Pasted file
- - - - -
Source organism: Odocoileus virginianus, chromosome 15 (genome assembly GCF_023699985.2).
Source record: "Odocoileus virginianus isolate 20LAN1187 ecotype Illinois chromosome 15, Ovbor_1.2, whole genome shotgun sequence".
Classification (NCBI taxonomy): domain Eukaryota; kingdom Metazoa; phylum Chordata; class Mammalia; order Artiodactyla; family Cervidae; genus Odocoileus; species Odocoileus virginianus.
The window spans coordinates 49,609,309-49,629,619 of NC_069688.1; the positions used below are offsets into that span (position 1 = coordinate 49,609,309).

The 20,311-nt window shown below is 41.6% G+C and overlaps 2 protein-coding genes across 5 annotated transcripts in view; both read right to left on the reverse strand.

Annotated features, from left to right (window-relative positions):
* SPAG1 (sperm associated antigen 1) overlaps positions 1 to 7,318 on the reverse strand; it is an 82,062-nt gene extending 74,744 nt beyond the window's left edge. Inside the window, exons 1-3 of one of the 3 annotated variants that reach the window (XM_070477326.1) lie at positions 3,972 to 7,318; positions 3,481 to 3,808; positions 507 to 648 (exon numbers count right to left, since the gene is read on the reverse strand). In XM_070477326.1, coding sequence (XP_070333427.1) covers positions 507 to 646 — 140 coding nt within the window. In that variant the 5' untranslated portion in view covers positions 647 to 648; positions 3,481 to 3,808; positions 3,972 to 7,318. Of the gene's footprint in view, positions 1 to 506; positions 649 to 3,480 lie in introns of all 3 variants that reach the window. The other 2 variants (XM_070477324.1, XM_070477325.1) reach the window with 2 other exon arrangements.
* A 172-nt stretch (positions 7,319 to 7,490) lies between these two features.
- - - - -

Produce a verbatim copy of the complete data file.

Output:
Source organism: Odocoileus virginianus, chromosome 15 (genome assembly GCF_023699985.2).
Source record: "Odocoileus virginianus isolate 20LAN1187 ecotype Illinois chromosome 15, Ovbor_1.2, whole genome shotgun sequence".
Classification (NCBI taxonomy): domain Eukaryota; kingdom Metazoa; phylum Chordata; class Mammalia; order Artiodactyla; family Cervidae; genus Odocoileus; species Odocoileus virginianus.
The window spans coordinates 49,609,309-49,629,619 of NC_069688.1; the positions used below are offsets into that span (position 1 = coordinate 49,609,309).

The 20,311-nt window shown below is 41.6% G+C and overlaps 2 protein-coding genes across 5 annotated transcripts in view; both read right to left on the reverse strand.

Annotated features, from left to right (window-relative positions):
* SPAG1 (sperm associated antigen 1) overlaps positions 1 to 7,318 on the reverse strand; it is an 82,062-nt gene extending 74,744 nt beyond the window's left edge. Inside the window, exons 1-3 of one of the 3 annotated variants that reach the window (XM_070477326.1) lie at positions 3,972 to 7,318; positions 3,481 to 3,808; positions 507 to 648 (exon numbers count right to left, since the gene is read on the reverse strand). In XM_070477326.1, coding sequence (XP_070333427.1) covers positions 507 to 646 — 140 coding nt within the window. In that variant the 5' untranslated portion in view covers positions 647 to 648; positions 3,481 to 3,808; positions 3,972 to 7,318. Of the gene's footprint in view, positions 1 to 506; positions 649 to 3,480 lie in introns of all 3 variants that reach the window. The other 2 variants (XM_070477324.1, XM_070477325.1) reach the window with 2 other exon arrangements.
* A 172-nt stretch (positions 7,319 to 7,490) lies between these two features.